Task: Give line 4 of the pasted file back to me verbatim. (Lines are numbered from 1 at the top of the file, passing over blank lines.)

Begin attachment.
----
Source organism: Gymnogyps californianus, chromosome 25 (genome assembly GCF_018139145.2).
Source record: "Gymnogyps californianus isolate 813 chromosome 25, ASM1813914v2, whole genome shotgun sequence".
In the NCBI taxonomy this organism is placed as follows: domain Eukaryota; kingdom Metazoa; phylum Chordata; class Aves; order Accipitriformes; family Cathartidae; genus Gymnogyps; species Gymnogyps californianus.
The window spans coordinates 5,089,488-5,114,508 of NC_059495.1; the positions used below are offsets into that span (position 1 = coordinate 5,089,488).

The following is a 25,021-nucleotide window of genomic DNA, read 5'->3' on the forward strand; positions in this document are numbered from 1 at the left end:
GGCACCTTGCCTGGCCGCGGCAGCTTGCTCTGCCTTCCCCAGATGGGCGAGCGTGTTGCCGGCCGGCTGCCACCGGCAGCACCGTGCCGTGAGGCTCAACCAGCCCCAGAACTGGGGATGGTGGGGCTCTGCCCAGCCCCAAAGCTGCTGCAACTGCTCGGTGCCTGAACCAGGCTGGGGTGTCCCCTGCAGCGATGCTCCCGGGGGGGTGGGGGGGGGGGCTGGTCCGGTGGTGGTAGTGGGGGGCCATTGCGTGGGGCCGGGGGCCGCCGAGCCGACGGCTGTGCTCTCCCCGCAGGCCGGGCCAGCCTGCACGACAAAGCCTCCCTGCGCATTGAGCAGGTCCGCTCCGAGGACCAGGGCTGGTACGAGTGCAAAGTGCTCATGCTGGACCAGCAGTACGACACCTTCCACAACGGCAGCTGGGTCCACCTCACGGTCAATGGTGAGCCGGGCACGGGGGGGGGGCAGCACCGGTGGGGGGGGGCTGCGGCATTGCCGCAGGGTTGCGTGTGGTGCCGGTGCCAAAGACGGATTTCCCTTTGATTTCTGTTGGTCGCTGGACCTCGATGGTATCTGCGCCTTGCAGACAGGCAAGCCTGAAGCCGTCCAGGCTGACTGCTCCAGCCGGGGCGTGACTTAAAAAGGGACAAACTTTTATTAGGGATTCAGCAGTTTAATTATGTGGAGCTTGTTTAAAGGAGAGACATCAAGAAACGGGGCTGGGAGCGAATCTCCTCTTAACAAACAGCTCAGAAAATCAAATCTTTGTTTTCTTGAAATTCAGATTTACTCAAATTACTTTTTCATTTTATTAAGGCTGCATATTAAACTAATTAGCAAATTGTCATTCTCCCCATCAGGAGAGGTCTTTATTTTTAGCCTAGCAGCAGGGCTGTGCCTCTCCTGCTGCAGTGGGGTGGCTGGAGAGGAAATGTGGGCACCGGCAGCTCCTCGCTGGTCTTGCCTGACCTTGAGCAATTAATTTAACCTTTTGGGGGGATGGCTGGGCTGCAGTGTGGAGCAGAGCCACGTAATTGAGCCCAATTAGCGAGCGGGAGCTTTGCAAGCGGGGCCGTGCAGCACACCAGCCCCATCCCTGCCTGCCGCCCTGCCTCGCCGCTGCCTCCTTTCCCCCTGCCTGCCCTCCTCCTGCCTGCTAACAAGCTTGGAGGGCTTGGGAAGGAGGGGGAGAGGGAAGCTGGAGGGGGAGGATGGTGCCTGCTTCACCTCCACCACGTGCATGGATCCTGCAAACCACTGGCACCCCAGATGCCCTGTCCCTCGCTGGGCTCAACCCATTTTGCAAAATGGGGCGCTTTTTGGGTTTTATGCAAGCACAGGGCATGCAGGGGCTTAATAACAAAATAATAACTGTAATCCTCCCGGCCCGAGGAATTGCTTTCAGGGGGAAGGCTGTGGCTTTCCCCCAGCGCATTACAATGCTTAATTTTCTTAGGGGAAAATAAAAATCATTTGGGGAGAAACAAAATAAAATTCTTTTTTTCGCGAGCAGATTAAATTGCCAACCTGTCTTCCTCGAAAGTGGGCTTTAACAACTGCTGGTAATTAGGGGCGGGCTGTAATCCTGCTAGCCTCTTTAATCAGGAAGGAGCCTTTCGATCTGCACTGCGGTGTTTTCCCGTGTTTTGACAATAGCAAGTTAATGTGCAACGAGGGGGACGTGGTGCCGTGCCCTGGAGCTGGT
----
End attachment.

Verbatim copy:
The window spans coordinates 5,089,488-5,114,508 of NC_059495.1; the positions used below are offsets into that span (position 1 = coordinate 5,089,488).